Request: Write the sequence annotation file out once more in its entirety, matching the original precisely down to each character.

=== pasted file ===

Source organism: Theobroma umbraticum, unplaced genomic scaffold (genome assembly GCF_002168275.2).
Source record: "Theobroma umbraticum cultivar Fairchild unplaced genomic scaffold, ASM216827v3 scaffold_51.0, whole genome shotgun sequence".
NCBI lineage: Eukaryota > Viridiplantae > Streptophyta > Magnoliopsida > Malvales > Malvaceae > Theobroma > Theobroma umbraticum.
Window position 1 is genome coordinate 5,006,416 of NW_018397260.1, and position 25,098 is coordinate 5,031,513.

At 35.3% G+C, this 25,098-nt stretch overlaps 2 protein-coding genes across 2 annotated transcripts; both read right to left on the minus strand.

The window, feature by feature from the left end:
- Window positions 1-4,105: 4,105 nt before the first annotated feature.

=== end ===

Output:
Source organism: Theobroma umbraticum, unplaced genomic scaffold (genome assembly GCF_002168275.2).
Source record: "Theobroma umbraticum cultivar Fairchild unplaced genomic scaffold, ASM216827v3 scaffold_51.0, whole genome shotgun sequence".
NCBI lineage: Eukaryota > Viridiplantae > Streptophyta > Magnoliopsida > Malvales > Malvaceae > Theobroma > Theobroma umbraticum.
Window position 1 is genome coordinate 5,006,416 of NW_018397260.1, and position 25,098 is coordinate 5,031,513.

At 35.3% G+C, this 25,098-nt stretch overlaps 2 protein-coding genes across 2 annotated transcripts; both read right to left on the minus strand.

The window, feature by feature from the left end:
- Window positions 1-4,105: 4,105 nt before the first annotated feature.